Despite Europe’s sluggish economy, online sales are thriving. Between 2008 and 2011, eCommerce in Europe has grown an average of 18.6% per year compared to an average 10.3% in the US. Many European retailers are slow to adopt online retail, fearing it could be the death of brick-and-mortar stores. But their fears are unfounded. Online retail simply makes it easier for consumers to find the right product, making it easier for them to buy. And when you do online retail right, those consumers will buy from you.
Let’s look at how online retail makes buying easier from the consumer perspective to understand why European retailers should embrace it, not fear it.
Online, consumers guide each other to the perfect product
The digital shopping experience, whether online or mobile, has become more social than ever. Social bridges the interaction gap for retailers online when done right, replicating online the face-to-face conversations with store representatives and other unknown consumers people have in stores.
Digital retail makes consumer knowledge collective. Are you choosing your next mp3 player? You’ll get a democratized recommendation for loudspeakers and other accessories that other buyers have also acquired – the products they “voted for” with their wallets. It’s like asking another shopper in the aisle if they’ve tried a product, except now the “aisle” is the retailer’s entire customer base.
Looking for a new refrigerator for your kitchen? Like me, you probably did not graduate as a refrigerator expert. Online, you can look at what other consumers are saying and choose accordingly based on their product ratings. Reviews “socialize” the product by adding customer testimonials and using consumer wording, not marketing nor technical terms. For retailers and brands, our data shows that well-informed consumers reading other shoppers’ reviews, questions, and answers show a 153% lift in conversion over those who don’t read other shoppers’ remarks. So conversing with each other not only helps you find the right product for your specific needs, but encourages you to actually buy it.
Digital retail lets consumers filter conversations to the most relevant opinions
Conversations on retail sites can get more specific. In the previous example, a retailer’s entire customer base was in the aisle. But online, you can filter this large group down to the opinions you relate to most.
Say you only want opinions from your friends rather than strangers. Using Facebook’s open graph, you can reveal whether any of your Facebook friends have Liked the product you’re looking at, written a status about it, purchased it, or reviewed it.
Or what if you only want opinions from people like you, who share your needs? Online, you can filter consumer feedback by relevant criteria such as geography, age range, family status, etc., and display only the most relevant opinions from customers like you. At Sephora for example, you may choose your hair and skin color to see testimonials from people like you when looking for the ideal shampoo or nail polish.
Online retail helps consumers buy offline, too
Most European retailers now report that traffic in-store is decreasing while online traffic increases. And it is a big problem for many, given that the ratio of people buying online is still 30 to 50 times smaller than in store. Take a well-known apparel brand in France, catering to 15-24 year olds. This demographic is a particularly well-connected online and the retail site sees high traffic, yet conversion online is an average of 1.5%, meaning only 3 consumers out of 200 buy when they visit the site. The retailer’s offline conversion, however, is much higher at 15%. With over 400 stores in over 20 countries, it’s important for the retailer to create a common strategy for both online and offline operations, and use the higher online store traffic to generate web-to-store traffic and in-store sales.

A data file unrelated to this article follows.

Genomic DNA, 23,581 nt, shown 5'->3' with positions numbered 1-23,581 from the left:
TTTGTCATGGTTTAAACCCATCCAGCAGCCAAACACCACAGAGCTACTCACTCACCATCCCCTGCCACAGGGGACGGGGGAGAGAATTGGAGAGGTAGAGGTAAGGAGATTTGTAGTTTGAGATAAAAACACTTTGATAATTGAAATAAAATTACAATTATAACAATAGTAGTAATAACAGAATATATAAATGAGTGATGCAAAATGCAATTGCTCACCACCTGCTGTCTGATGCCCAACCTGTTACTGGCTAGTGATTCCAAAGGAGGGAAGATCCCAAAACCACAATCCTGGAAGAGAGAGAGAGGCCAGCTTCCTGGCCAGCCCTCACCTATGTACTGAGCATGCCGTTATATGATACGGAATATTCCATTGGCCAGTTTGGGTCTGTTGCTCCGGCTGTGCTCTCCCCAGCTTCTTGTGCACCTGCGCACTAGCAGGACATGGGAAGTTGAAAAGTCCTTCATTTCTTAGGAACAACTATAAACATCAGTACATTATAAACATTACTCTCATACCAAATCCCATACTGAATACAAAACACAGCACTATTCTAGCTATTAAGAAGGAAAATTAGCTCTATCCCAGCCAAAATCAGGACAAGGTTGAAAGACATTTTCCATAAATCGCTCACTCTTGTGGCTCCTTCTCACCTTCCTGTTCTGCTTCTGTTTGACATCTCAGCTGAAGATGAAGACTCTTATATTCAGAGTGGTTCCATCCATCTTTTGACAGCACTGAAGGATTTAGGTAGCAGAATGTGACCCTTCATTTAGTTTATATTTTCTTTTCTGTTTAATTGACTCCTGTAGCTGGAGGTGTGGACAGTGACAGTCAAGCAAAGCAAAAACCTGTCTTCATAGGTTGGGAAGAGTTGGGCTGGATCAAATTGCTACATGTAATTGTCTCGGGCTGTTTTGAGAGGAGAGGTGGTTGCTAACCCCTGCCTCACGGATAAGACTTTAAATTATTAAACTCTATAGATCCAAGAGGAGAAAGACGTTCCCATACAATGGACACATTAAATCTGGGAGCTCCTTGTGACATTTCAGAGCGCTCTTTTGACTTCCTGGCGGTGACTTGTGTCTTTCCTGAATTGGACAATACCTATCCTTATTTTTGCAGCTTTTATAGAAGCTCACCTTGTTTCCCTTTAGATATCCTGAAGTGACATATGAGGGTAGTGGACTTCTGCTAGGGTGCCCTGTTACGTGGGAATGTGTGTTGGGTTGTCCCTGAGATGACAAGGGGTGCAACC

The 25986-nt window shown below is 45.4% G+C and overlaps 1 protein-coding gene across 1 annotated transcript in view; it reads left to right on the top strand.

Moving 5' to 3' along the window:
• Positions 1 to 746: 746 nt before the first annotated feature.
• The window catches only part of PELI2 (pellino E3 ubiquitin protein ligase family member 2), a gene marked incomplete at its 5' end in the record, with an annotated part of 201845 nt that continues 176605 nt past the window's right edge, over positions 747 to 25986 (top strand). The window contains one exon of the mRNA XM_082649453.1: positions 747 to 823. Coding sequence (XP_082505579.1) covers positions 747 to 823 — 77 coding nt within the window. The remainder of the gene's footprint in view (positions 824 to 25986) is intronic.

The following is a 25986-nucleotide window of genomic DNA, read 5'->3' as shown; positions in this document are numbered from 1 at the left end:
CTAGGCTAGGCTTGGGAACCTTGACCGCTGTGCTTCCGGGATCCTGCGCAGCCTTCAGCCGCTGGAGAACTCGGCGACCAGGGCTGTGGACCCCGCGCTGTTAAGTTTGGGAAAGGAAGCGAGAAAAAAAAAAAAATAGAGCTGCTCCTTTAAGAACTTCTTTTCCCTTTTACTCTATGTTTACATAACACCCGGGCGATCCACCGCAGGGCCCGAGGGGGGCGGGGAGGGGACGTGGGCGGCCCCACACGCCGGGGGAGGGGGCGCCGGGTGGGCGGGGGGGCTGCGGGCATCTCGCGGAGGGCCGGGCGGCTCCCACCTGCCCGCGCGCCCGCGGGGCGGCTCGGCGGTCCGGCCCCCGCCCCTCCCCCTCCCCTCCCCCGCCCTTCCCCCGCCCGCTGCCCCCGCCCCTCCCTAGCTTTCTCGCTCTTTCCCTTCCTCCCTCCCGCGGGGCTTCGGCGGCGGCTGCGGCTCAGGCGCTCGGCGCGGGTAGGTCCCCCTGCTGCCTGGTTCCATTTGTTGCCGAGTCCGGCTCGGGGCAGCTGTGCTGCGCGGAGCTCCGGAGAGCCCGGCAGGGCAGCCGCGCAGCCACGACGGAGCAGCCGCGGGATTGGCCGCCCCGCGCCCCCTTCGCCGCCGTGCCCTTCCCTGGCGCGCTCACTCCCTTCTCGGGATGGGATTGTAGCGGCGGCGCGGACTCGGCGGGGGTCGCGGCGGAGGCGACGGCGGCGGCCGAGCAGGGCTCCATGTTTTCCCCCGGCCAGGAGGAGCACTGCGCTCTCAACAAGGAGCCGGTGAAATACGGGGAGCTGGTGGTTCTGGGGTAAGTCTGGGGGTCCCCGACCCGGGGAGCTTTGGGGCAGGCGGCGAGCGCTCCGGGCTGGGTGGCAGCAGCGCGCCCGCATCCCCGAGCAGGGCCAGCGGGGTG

These consumers who research online and then buy offline are called ROBO shoppers. Both the online retail and offline retail worlds can co-exist, not just for the sake of it, but for strategic aims that maximize the selling power of both channels.
For example, as you shop online, the benefits of digital retail previously discussed help you find the right product for you. But say you’d rather pick up the product on your way home from work than wait for it to ship. Retailers are finding ways to drive you to their store, versus buying somewhere else. Options like pay-online, pick-up in store are becoming more common. Customer loyalty programs also encourage online researchers to buy from the retailer’s physical locations.
Furthermore, customer and product data gathered online can help guide offline selling. Online, retailers can track which items shoppers view, what customers say about them, which are the most popular and which are the least, etc. This data helps them understand how to sell in the offline world – which products deserve endcaps, which to call out with signage, what in-store representatives should say about the product.
Movie theatres have faced several innovations many thought would kill the industry. VHS, DVD, HD, on-demand, internet streaming – each was proclaimed by many to be the nail in theatres’ coffins. Yet the theatre industry kept innovating, kept surviving.
Online retail isn’t a killer of traditional stores – it’s simply a call for them to innovate. And in this case, it’s also the weapon for innovation. Connecting the online retail experience with offline stores is the retail industry’s 3D glasses. You’ve simply got to keep innovating.